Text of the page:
Last week saw the first ever Café Culturel and we are pleased to announce that it was a huge success! Prof. Saul Becker gave a fascinating and engaging talk on the hidden world of young carers and the discussion that followed was similarly stimulating.
We thought we’d give you some of the highlights of the evening in case you couldn’t make it along on the night – feel free to comment below and leave your thoughts on any of the following points:
- 200,000 children under the age of 18 provide up to 50 hours of care per week. A shocking statistic that set informed the rest of the discussion: what do these children do and why do they have to do it
- Most young carers are invisible – because of the social stigma surrounding care giving, particularly as a child, we simply don’t know that they are there. The 200,000 figure comes from census data but the authorities believe there to be many more beneath the surface, including many who don’t even realise that they are “young carers”.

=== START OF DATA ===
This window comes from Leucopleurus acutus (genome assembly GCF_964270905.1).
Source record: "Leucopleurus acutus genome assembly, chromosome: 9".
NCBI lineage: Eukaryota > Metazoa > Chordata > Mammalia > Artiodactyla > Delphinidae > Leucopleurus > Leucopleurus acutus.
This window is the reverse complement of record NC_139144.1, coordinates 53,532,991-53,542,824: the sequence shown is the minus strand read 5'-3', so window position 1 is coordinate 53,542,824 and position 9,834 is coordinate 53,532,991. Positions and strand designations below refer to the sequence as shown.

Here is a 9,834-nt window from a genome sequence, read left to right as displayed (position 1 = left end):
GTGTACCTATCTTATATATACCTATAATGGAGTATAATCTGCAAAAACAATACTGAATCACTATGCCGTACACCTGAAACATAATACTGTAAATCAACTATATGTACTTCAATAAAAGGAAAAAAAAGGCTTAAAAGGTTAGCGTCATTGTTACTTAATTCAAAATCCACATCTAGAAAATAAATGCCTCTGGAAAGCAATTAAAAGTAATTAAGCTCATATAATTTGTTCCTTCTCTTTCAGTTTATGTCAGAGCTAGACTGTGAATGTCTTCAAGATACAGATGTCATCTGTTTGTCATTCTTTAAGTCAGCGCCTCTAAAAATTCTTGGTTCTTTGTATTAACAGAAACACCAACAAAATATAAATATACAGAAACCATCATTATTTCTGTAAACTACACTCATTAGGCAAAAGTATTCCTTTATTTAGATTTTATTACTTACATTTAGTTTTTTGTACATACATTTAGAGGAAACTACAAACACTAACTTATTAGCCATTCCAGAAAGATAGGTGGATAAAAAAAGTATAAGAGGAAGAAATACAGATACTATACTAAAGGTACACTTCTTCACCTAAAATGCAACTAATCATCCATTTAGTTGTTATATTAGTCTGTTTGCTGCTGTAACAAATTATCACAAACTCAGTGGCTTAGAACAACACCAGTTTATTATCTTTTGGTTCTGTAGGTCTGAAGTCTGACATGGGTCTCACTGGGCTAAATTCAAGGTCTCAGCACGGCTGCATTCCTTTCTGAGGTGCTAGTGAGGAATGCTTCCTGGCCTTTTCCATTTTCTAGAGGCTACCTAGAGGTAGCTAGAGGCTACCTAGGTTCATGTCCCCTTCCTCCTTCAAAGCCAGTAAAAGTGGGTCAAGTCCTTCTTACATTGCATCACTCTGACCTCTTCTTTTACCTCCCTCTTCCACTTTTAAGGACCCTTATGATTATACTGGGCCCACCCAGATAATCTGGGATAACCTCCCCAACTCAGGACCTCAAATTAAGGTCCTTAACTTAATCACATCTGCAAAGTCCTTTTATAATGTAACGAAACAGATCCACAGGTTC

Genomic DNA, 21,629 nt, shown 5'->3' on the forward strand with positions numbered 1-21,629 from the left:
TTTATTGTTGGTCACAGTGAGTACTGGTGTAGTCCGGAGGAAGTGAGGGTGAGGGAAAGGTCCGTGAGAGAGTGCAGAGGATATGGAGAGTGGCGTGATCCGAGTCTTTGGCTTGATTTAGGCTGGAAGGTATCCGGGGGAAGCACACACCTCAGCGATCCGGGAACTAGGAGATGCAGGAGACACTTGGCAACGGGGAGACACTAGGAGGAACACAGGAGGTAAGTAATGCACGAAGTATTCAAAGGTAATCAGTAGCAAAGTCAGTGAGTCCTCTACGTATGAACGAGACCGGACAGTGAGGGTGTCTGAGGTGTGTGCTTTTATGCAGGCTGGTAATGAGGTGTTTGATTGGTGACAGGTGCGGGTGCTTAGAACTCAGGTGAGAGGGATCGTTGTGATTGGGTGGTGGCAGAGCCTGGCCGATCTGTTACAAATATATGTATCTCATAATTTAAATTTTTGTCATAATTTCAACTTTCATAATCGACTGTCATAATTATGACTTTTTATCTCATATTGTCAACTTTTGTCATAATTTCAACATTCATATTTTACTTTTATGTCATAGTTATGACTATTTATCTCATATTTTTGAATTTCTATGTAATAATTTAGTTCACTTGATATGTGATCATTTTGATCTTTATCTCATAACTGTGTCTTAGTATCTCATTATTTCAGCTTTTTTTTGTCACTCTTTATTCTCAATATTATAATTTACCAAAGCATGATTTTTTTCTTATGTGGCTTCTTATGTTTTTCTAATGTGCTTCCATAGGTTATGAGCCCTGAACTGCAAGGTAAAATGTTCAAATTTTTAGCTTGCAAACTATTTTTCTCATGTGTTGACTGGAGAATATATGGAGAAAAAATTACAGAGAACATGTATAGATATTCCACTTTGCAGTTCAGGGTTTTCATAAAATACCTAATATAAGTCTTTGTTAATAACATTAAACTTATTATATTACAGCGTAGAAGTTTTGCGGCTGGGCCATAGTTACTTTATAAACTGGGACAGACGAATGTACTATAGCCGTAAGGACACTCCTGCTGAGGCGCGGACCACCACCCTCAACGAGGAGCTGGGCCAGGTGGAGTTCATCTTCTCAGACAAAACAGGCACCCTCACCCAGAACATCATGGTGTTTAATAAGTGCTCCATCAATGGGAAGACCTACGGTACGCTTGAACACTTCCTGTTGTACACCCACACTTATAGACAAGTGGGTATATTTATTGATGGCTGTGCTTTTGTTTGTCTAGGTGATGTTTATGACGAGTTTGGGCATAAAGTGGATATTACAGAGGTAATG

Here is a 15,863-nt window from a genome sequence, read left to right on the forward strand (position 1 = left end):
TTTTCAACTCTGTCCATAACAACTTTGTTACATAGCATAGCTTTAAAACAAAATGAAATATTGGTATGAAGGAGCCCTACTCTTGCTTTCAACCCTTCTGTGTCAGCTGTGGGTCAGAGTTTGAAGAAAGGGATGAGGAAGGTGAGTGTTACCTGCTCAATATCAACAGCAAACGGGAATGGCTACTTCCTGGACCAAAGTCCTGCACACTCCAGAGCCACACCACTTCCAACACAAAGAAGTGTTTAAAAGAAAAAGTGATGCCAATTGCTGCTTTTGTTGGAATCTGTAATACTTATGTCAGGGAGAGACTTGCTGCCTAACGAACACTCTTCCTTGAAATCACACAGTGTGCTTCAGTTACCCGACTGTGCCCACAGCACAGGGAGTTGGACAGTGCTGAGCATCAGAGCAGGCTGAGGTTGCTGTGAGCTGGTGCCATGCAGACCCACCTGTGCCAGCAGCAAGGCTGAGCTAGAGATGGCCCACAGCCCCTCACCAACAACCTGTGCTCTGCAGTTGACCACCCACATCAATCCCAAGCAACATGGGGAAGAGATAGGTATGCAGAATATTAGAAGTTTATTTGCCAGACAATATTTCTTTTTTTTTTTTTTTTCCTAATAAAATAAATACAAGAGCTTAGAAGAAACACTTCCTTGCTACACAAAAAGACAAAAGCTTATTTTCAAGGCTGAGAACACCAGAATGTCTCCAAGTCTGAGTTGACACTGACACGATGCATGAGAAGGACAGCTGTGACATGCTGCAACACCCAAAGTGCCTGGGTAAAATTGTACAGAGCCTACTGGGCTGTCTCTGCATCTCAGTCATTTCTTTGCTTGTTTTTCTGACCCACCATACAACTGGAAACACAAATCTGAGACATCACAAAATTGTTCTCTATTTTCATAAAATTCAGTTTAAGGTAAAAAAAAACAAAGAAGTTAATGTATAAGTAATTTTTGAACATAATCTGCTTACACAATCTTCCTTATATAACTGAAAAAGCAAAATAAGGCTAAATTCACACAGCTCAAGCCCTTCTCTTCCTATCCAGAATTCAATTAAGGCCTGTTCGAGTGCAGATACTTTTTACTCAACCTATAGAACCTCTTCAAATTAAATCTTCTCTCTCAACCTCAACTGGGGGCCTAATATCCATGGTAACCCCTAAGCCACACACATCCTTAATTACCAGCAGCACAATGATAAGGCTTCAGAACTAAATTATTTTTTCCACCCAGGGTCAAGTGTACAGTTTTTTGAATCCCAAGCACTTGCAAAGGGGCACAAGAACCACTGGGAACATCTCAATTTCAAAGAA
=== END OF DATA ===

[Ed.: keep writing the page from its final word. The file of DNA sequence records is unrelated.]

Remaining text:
- If a child cares for their parent, should this be seen as child neglect – even abuse – on the parent’s part?
- What happens to young carers in later life? Certainly, at the time of caring, they are more disposed to mental health problems but more research needs to be done to see if this develops as they grow older. The problem of university also came up – how should we best deal with the thousands of students who need to care for their relatives whilst studying?
- Might there be some positive aspects to being a child carer? It may not have been right for them to have to provide care in a society such as ours but it can shape their personalities for the better, making them into what they are today. Saul himself speculated that had he not been a young carer, he might not have gone on to carry out so much research in the field.
We hope this gives you a flavour of the discussion and debate that went on last week. If you want to get involved in the future, details of next months Café will be posted soon – it would be great to see even more people there!